Ammon Bundy says that federal land management
practices are pushing more people into poverty,
highlighting a serious rural economic problem
If you thought the armed occupation of a federal bird refuge in Oregon was simply a battle over land rights, think again.
This week, Ammon Bundy, the leader of the group, complained that Westerners are helpless against a federal foe that is “literally putting [White people] into poverty.”
To be sure, since their take-over of Malheur National Wildlife Refuge last weekend, Mr. Bundy and his group have struggled to elicit sympathy and support. But by reframing the issue, Bundy may find a wider audience. And he's right: Poverty in the American West is rising even as it has fallen in the Deep South.
By raising the plight of poor, mostly White Americans languishing under the thumb of federal land managers provides a poignant insight into recent economic trends as well as a centuries-old fight over land use in the west, one which could, some say, provide these Western range riders common cause with other groups of marginalized Americans.
After all, America’s unresolved debate over federal management of nearly half the land in Western states – some quarter billion acres, in all, including 87 percent of Nevada – has increasingly come to focus on one stark fact of federal stewardship: As leaders in Washington – including President Obama – have taken a harder line on protecting public lands from loggers, miners, ranchers and others who wish to use it for profit, poverty in the rural West has intensified even as poverty has lifted in the Deep South.
Bundy’s comments are “really the first time [since the Great Depression] where rural people are talking about their fear of poverty and their experience of poverty,” says Catherine McNicol Stock, a Connecticut College historian and author of “Rural Radicals: Righteous Rage in the American Grain.” “White people don’t want to talk about being poor or a small town in Kansas being a White ghetto – nobody’s going to use those terms. What’s remarkable is that these guys are actually saying ‘impoverishment’ and blaming it on government, as opposed to broader structures in society.”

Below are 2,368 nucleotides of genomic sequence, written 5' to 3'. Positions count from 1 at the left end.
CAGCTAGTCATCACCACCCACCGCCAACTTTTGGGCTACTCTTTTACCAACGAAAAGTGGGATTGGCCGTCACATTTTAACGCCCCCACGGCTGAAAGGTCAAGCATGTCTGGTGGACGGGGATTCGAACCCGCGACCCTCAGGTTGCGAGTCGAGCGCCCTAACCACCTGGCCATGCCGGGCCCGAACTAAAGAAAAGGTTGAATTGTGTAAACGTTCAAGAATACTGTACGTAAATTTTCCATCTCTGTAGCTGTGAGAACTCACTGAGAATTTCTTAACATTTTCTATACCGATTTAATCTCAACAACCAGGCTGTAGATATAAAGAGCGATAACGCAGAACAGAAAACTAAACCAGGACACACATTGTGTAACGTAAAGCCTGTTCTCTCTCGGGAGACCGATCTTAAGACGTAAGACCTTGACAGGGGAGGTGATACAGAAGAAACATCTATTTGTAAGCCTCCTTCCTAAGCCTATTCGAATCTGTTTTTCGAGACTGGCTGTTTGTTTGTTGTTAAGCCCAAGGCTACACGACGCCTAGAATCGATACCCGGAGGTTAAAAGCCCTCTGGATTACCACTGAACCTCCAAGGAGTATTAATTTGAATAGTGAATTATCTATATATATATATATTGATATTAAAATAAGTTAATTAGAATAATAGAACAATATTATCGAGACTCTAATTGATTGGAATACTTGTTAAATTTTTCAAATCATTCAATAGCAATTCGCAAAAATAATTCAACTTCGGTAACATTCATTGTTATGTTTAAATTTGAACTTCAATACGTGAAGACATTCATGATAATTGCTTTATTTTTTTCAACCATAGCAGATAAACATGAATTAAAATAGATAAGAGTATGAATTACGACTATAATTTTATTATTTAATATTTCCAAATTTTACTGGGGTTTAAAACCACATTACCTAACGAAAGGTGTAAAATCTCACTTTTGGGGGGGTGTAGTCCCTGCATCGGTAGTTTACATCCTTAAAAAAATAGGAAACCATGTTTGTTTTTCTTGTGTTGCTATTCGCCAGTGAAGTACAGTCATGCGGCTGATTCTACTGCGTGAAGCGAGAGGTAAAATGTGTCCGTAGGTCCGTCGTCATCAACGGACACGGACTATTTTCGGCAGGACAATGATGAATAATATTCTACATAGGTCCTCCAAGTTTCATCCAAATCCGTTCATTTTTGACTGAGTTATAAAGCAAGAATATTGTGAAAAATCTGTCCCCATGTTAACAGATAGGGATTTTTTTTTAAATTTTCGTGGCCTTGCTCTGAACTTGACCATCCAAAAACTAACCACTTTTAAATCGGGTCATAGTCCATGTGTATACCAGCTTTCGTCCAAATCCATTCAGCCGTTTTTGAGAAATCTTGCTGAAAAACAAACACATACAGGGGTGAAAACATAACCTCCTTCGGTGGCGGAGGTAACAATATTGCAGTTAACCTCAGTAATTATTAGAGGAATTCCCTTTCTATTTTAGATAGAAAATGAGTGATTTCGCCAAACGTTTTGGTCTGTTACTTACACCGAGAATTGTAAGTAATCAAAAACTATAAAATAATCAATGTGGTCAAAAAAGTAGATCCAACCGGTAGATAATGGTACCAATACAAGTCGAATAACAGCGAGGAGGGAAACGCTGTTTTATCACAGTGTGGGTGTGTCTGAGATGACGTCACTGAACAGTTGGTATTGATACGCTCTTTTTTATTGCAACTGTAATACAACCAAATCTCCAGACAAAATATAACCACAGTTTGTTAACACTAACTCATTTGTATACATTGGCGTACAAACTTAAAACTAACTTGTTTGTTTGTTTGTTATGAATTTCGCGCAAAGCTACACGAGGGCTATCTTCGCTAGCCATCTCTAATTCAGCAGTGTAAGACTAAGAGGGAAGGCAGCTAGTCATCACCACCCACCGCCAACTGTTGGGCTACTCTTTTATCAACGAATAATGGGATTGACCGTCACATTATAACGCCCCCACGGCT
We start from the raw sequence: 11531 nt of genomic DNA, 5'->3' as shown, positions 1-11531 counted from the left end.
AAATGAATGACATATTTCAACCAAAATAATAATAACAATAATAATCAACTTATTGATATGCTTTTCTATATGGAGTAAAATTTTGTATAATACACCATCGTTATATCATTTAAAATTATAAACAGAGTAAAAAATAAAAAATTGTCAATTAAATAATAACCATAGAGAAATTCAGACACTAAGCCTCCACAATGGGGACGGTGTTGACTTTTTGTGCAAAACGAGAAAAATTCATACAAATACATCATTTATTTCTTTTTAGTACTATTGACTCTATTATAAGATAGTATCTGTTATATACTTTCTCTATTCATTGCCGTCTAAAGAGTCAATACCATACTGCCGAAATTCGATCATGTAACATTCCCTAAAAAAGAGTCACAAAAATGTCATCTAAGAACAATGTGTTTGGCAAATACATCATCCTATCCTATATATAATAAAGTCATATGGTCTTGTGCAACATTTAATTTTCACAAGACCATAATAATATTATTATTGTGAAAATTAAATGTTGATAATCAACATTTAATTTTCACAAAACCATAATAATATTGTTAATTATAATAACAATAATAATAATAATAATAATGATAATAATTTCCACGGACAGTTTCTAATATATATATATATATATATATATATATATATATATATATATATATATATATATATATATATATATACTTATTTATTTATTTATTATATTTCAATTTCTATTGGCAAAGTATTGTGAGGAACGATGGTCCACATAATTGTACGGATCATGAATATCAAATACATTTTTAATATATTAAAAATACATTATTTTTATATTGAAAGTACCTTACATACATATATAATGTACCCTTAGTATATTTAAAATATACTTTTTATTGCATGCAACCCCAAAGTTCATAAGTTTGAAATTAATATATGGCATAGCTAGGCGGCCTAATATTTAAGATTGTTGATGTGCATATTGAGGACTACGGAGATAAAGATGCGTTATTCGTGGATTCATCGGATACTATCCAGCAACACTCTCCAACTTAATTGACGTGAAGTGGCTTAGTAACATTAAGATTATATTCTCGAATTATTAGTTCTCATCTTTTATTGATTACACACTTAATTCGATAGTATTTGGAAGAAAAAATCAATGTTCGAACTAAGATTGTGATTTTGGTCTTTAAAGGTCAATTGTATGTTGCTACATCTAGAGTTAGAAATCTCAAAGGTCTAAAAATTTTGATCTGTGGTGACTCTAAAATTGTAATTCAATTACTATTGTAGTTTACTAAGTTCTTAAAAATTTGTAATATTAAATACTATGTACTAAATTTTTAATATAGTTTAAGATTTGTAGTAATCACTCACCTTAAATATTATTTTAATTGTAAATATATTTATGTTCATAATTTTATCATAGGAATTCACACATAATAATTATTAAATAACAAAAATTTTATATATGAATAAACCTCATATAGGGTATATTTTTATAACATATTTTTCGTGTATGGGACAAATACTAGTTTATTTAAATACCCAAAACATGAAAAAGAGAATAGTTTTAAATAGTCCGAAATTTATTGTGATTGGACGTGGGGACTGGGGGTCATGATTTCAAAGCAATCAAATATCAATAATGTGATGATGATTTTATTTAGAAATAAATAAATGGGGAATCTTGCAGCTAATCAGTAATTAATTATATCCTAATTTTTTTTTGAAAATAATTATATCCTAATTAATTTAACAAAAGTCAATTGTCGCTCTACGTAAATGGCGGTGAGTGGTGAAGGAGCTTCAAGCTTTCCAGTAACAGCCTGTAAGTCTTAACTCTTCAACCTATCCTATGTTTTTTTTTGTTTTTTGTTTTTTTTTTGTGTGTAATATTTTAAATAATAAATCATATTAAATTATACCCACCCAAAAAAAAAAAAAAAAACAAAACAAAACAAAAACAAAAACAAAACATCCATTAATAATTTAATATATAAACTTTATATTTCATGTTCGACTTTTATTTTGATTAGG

What spurred the current standoff is the sentencing of two members of the Hammond ranching family to five years in prison, even after a state judge deemed such a sentence cruel and “unconscionable.”
On Thursday, Bundy met with Harney County Sheriff David Ward, who asked Bundy to heed the will of locals and leave. Bundy declined.
Yet the decision by the protesters in Oregon to attempt to redefine the terms of the land debate to one of civil rights – Mr. Bundy invoked Rosa Parks before saying that “we realize we have to act if we want to have anything left to pass down to our children” – is rooted, at least in part, in economic and demographic trends.
Fifty years ago, half of the poor in America lived in the Deep South, a figure that dropped to 41 percent in 2010. Over the same time frame, the West’s share of the nation’s low-income population climbed from 11 percent to 23 percent – remarkable, given that more counties in the West today have fewer than two people per square mile than in 1890.
“Rebellion does seem in order,” writes Joseph Taylor III, for Reuters. “It’s just not Ammon Bundy’s version.” But, he adds, more “Bundy-like spectacles” are likely, given that “they have been occurring for two centuries, and nothing to date has resolved the underlying grievances, many of which are real, legitimate, and fundamental to any lasting resolution.”
As Ammon Bundy pointed out, Harney County, the site of the protest, has gone from Oregon’s wealthiest to its poorest since federal land management tightened in the 1970s. Its timber industry has been decimated under federal land use management.
“When 60, 70 or 80 percent of a county is federally controlled, and the federal policies prevent active management and use of those lands, the result is you have depressed economies, impoverished people, and a lack of hope,” says Rep. Greg Walden (R) of Oregon, who represents Harney County.
San Juan County, Utah, sees 40 percent of its children born into families in persistent poverty – meaning that their conditions haven’t changed for more than three decades. Ninety-two percent of the county is managed by the Bureau of Land Management.
“This is not about the Bundys, it’s not about the Hammond family, or about Burns, Ore. – they’re not creating the problem,” says Phil Lyman, a San Juan County, Utah, county commissioner who was convicted last year on charges related to a protest ATV ride through Recapture Canyon, closed in 2007 to protect the remains of an archaeological excavation. “The problem is what’s being created by these agencies that have no political accountability and no knowledge about the areas they’re affecting so dramatically. They have 100 percent control and zero responsibility. That’s a recipe for disaster. And that’s what’s happening.”